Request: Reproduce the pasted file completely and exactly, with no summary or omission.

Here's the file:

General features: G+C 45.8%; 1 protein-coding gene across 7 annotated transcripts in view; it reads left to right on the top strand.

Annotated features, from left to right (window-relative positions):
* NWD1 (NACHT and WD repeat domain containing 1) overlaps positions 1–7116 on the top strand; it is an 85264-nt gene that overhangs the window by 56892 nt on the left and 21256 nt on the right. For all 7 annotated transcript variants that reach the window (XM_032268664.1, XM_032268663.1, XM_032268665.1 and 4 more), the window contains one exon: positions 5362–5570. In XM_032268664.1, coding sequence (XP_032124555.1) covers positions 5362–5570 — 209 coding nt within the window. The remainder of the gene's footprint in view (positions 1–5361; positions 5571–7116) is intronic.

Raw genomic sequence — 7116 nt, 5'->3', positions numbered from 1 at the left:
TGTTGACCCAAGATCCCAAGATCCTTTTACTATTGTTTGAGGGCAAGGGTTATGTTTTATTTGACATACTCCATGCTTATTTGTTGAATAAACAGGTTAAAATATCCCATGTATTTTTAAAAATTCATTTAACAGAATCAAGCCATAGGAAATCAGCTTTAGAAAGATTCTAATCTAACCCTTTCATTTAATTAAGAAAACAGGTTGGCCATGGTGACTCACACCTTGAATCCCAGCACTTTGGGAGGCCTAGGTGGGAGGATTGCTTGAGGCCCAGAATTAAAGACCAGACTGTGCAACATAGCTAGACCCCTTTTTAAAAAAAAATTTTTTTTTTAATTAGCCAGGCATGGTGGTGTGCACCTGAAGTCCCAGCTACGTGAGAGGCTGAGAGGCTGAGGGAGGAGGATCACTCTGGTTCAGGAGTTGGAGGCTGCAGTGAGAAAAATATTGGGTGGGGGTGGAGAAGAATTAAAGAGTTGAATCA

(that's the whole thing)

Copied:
General features: G+C 45.8%; 1 protein-coding gene across 7 annotated transcripts in view; it reads left to right on the top strand.

Annotated features, from left to right (window-relative positions):
* NWD1 (NACHT and WD repeat domain containing 1) overlaps positions 1–7116 on the top strand; it is an 85264-nt gene that overhangs the window by 56892 nt on the left and 21256 nt on the right. For all 7 annotated transcript variants that reach the window (XM_032268664.1, XM_032268663.1, XM_032268665.1 and 4 more), the window contains one exon: positions 5362–5570. In XM_032268664.1, coding sequence (XP_032124555.1) covers positions 5362–5570 — 209 coding nt within the window. The remainder of the gene's footprint in view (positions 1–5361; positions 5571–7116) is intronic.

Raw genomic sequence — 7116 nt, 5'->3', positions numbered from 1 at the left:
TGTTGACCCAAGATCCCAAGATCCTTTTACTATTGTTTGAGGGCAAGGGTTATGTTTTATTTGACATACTCCATGCTTATTTGTTGAATAAACAGGTTAAAATATCCCATGTATTTTTAAAAATTCATTTAACAGAATCAAGCCATAGGAAATCAGCTTTAGAAAGATTCTAATCTAACCCTTTCATTTAATTAAGAAAACAGGTTGGCCATGGTGACTCACACCTTGAATCCCAGCACTTTGGGAGGCCTAGGTGGGAGGATTGCTTGAGGCCCAGAATTAAAGACCAGACTGTGCAACATAGCTAGACCCCTTTTTAAAAAAAAATTTTTTTTTTAATTAGCCAGGCATGGTGGTGTGCACCTGAAGTCCCAGCTACGTGAGAGGCTGAGAGGCTGAGGGAGGAGGATCACTCTGGTTCAGGAGTTGGAGGCTGCAGTGAGAAAAATATTGGGTGGGGGTGGAGAAGAATTAAAGAGTTGAATCA